Seniors may have noticed that the Social Security Administration (SSA) has redesigned the periodic statements it sends about your benefits. Perhaps one of the most helpful changes is that these statements now explain how much your monthly benefits will be depending on when you decide to take Social Security. In my experience, some seniors head into retirement with slightly unrealistic expectations about these benefits. These new statements will help folks get a better idea of where their benefits will fit in to their overall retirement plan.
The SSA's My Social Security website offers some additional information and interactive tools that you might find beneficial as well. Here's a quick intro to setting up an account and the services that are available.
1. Create your account.
To sign up for a My Social Security Account:
- You must be at least 18 years old.
- You must have a Social Security Number.
- You must have a valid U.S. mailing address.
- You must have an email address.
If you check all those boxes, head over to https://www.ssa.gov/myaccount/ and click Create Account. The rest of the process is pretty straightforward, but don't forget a couple cyber security best practices:
- Make sure you're on the SSA.gov website, not a scam site with a similar name.
- Don't try to open your account on a public wifi hotspot, like a hotel, library, or cafe. Hackers love to scan public wifi for sensitive data.
- When you're creating your login information, make sure you use a strong password, or better yet, a strong passphrase (a short group of words and numbers). Your middle name, your maiden name, your kids' names, the street you live on, and sequential numbers or letters are some of the first things hackers will try. This might be a good time to take some advice from former FBI Special Agent Jeff Lanza and get all your passwords stored in a password manager, such as LastPass or Bitwarden. These services can also generate and store secure passwords for you.
2. Explore the services.
If you're not receiving your Social Security benefits yet, here's what you can do on the My Social Security portal:
- Request a replacement Social Security Card.
- Request personalized benefit estimates for you and your spouse.
- Request proof that you're not receiving your benefits yet.
- Request your Social Security statement, which shows your earnings history and estimates of your future benefits.
- Check application status if you recently applied for Social Security benefits, applied Supplemental Security Income, or requested a hearing about your benefits.
If you are receiving Social Security, you can:
- Request a replacement Social Security Card.
- Set up or change direct deposit into your bank account.
- Report a change of home address.
- Download a Social Security 1099 (SSA-1099) form for tax prep.
- Choose to receive communication from the SSA via email and the online portal rather than paper mailers.
- Download your benefit verification letter, which serves as proof of your retirement, disability, Supplemental Security Income (SSI), or Medicare benefits.
3. Start thinking ahead.
Again, I think it's terrific that the SSA is making it easier for folks at every stage of their financial journey to access this info. Seeing benefit projections in black and white will help many seniors clarify their thinking about when to take Social Security, especially if they're thinking about early retirement. The My Social Security portal is also going to be very helpful for folks who need to verify their benefits for things like a mortgage application. And being able to quickly and easily make changes to your home address and banking information is another big plus.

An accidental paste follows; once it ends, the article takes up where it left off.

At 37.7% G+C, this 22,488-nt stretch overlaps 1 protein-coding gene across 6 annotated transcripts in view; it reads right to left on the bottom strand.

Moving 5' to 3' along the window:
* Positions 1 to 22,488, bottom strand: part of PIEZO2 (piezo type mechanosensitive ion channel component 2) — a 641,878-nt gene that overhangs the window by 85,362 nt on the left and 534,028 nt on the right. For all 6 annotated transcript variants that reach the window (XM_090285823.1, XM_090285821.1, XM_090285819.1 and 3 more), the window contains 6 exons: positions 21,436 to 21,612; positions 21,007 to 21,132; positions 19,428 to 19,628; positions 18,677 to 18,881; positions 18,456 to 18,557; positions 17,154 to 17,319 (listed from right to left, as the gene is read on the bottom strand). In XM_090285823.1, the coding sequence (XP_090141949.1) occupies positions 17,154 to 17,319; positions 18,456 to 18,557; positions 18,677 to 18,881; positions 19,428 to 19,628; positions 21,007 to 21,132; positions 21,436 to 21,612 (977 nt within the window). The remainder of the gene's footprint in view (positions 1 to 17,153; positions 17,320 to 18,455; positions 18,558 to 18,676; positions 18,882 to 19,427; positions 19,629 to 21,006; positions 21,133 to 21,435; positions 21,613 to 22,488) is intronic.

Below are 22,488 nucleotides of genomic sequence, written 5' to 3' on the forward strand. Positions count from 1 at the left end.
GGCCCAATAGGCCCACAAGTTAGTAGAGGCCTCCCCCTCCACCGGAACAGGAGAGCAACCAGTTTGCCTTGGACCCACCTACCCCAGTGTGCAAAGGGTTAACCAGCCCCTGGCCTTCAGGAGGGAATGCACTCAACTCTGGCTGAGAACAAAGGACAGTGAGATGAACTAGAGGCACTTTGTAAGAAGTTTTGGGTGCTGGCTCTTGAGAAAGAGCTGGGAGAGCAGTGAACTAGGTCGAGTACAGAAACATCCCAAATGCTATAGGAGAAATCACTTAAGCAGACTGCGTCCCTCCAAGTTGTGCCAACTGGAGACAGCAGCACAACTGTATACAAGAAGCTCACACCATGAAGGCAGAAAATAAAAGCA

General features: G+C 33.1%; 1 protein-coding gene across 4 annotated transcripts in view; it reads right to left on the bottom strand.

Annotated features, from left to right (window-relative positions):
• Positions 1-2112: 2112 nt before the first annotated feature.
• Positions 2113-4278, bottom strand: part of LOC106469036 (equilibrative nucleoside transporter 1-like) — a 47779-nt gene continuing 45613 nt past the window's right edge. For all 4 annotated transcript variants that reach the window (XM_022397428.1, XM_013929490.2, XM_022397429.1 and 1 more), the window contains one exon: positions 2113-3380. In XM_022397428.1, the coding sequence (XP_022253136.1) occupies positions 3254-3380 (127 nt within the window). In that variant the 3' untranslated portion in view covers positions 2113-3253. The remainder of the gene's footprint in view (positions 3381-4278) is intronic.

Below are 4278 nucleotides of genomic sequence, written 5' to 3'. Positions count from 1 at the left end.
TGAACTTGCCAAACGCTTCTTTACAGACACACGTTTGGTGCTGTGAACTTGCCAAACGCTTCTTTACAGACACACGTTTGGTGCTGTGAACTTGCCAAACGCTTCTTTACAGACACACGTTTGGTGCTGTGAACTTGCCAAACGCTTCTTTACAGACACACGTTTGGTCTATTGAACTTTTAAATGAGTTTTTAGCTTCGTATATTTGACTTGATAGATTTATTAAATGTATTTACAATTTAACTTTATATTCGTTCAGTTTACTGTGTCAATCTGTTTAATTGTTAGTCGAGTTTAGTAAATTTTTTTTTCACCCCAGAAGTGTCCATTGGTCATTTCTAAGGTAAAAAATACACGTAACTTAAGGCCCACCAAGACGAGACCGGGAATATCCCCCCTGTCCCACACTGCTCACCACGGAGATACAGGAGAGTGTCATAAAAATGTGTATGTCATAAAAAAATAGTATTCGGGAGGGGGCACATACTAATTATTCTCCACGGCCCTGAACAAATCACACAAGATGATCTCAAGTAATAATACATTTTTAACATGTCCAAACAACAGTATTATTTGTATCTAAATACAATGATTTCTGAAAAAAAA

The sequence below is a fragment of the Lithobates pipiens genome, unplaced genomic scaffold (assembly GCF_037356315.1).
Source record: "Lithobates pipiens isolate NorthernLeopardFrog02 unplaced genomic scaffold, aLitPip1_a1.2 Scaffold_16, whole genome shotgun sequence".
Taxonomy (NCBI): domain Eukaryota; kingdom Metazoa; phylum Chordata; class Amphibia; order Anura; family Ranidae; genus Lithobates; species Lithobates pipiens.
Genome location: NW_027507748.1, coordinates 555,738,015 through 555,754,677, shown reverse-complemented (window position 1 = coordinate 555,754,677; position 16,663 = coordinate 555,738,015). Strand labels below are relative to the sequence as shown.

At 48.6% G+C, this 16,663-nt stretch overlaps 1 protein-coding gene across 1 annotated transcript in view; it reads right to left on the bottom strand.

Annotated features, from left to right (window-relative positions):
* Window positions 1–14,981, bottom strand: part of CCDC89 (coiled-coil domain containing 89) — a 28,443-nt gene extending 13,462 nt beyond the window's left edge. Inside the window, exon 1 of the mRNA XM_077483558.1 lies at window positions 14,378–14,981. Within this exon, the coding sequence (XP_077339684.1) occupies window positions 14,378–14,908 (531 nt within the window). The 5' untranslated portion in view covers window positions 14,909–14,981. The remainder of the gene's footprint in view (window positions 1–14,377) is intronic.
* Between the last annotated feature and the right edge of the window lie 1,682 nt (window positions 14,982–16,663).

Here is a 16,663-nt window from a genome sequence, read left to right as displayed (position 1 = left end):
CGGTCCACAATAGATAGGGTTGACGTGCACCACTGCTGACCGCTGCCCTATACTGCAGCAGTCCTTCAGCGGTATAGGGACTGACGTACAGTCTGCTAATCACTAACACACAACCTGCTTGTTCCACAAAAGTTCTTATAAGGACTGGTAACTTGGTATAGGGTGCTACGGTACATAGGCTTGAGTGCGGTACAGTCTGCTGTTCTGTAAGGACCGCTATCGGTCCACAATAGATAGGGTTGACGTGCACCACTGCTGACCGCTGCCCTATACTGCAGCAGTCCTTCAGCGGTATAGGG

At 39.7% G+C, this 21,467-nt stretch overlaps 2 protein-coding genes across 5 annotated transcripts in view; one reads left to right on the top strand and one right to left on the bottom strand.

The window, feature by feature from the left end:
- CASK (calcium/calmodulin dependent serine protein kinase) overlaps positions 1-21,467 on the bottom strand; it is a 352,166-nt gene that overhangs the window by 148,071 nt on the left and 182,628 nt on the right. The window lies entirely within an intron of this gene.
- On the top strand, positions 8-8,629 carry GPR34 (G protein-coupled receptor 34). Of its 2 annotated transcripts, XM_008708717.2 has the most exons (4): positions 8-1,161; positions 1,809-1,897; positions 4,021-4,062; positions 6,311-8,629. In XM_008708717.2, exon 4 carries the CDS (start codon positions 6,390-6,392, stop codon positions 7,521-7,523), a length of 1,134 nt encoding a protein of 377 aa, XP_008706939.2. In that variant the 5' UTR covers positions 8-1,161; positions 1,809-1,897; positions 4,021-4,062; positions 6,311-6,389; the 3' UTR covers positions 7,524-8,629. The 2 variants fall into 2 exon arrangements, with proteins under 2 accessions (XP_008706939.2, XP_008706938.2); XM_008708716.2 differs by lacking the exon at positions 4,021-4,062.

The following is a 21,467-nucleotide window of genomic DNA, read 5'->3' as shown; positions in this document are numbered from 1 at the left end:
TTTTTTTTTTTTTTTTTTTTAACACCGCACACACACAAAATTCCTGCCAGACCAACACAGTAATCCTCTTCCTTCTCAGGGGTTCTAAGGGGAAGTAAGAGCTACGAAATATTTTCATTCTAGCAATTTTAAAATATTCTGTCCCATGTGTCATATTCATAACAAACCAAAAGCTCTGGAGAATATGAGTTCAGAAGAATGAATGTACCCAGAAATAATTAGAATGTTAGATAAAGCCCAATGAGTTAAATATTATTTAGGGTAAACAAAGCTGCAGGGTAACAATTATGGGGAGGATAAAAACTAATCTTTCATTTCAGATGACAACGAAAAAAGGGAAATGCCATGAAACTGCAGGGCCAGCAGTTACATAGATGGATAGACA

But let's also think about how My Social Security fits in with the some big-picture changes to retirement. As we discussed when the SECURE ACT passed at the end of 2019, our government is encouraging folks of all ages to start taking more personal responsibility for their financial security. Baby boomers could be among the last generation of seniors who have corporate pensions and generous benefits packages waiting for them in retirement. And while I think doomsaying about Social Security going bankrupt is probably a bit overblown, Social Security alone isn't going to meet your financial needs two or three decades into a modern retirement.
So, now that you've created your My Social Security account and reviewed your benefit projections, what are you going to do with this important information?
My hope is that you'll bring those statements to a fiduciary advisor, like my team at Keen Wealth. The more specific info we have about your retirement, the greater our ability is to prepare for things we can’t necessarily anticipate and keep working towards your long-term goals.
Bill Keen is a CHARTERED RETIREMENT PLANNING COUNSELOR℠ and independent financial advisor with more than 25 years of industry experience. As the founder and CEO of Keen Wealth Advisors, a registered investment advisory firm, he specializes in providing personalized retirement planning designed to help people thrive before and during their retirement years. With a passion for educating others, Bill regularly blogs about retirement planning, hosts the podcast Keen on Retirement, and has contributed to U.S. News and World Report, Reuters, Wall Street Journal’s Market Watch, Yahoo Finance, and other publications. Based in Overland Park, Kansas, Bill and his team work with clients throughout the greater Kansas City area and across the nation. To learn more, connect with him on LinkedIn or visit www.keenwealthadvisors.com.
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